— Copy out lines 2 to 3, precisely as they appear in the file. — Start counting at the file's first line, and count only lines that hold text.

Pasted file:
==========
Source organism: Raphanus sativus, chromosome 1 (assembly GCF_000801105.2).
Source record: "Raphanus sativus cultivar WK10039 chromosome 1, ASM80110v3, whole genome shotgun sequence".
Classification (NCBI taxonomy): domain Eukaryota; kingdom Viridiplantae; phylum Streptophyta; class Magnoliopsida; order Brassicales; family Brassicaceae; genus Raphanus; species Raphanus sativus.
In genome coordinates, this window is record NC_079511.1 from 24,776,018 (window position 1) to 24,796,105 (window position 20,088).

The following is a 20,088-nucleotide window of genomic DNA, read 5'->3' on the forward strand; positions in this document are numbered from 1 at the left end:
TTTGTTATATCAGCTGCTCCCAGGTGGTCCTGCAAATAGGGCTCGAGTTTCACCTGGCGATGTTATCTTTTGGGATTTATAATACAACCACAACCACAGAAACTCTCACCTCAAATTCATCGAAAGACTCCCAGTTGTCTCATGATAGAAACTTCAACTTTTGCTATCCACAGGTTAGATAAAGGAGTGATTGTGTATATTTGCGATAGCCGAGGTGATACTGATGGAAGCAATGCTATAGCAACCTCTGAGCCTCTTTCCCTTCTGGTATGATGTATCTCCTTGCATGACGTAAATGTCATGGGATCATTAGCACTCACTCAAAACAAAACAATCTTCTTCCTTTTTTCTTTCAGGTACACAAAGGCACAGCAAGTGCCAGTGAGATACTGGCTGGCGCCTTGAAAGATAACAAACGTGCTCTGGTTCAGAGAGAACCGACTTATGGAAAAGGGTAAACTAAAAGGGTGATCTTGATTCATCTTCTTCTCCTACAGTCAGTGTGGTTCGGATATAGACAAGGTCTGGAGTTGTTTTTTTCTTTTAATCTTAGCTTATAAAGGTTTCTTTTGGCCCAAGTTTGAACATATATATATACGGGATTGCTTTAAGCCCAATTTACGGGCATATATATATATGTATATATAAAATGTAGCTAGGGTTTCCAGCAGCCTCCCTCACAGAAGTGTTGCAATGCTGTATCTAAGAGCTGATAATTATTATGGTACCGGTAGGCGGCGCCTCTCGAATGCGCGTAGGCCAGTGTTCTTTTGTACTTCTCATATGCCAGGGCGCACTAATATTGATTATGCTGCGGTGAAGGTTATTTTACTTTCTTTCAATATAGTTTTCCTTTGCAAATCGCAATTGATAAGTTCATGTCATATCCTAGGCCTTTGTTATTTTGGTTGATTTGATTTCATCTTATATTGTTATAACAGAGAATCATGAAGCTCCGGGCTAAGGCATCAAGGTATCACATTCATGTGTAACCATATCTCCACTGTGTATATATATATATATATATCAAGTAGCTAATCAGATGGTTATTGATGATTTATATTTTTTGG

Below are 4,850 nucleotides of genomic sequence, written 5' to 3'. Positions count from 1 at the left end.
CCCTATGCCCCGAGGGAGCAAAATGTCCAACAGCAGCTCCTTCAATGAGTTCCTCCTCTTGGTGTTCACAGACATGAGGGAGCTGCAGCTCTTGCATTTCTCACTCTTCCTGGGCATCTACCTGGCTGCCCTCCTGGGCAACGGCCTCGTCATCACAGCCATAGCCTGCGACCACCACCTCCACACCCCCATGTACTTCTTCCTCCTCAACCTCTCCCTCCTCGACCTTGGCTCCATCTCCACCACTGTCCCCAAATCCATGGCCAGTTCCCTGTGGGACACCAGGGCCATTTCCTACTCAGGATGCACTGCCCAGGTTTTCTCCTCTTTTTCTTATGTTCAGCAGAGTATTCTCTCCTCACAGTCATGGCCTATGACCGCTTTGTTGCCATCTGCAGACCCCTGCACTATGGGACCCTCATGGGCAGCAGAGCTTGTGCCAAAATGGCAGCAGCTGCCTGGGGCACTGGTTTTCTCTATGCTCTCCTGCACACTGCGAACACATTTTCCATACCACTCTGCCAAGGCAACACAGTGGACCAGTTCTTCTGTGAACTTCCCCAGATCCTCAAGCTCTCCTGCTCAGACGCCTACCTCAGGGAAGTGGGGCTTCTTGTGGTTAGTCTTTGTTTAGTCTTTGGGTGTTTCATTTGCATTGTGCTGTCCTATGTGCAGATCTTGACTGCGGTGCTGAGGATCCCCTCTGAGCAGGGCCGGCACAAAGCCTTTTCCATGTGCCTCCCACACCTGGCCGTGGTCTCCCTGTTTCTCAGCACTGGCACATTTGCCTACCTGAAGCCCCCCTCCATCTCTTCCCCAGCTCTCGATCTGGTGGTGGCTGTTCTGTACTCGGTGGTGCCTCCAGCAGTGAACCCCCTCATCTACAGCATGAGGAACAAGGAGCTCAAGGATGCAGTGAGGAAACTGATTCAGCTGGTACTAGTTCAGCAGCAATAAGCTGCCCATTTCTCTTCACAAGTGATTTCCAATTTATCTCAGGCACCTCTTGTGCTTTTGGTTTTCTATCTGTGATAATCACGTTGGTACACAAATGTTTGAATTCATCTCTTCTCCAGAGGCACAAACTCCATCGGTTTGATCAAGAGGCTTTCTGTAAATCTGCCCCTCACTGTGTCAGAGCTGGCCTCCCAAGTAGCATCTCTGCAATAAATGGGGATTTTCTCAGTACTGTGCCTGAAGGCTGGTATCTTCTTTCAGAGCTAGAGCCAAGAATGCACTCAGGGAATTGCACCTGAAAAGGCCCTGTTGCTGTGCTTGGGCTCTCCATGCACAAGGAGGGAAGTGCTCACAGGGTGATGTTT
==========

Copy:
Source record: "Raphanus sativus cultivar WK10039 chromosome 1, ASM80110v3, whole genome shotgun sequence".
Classification (NCBI taxonomy): domain Eukaryota; kingdom Viridiplantae; phylum Streptophyta; class Magnoliopsida; order Brassicales; family Brassicaceae; genus Raphanus; species Raphanus sativus.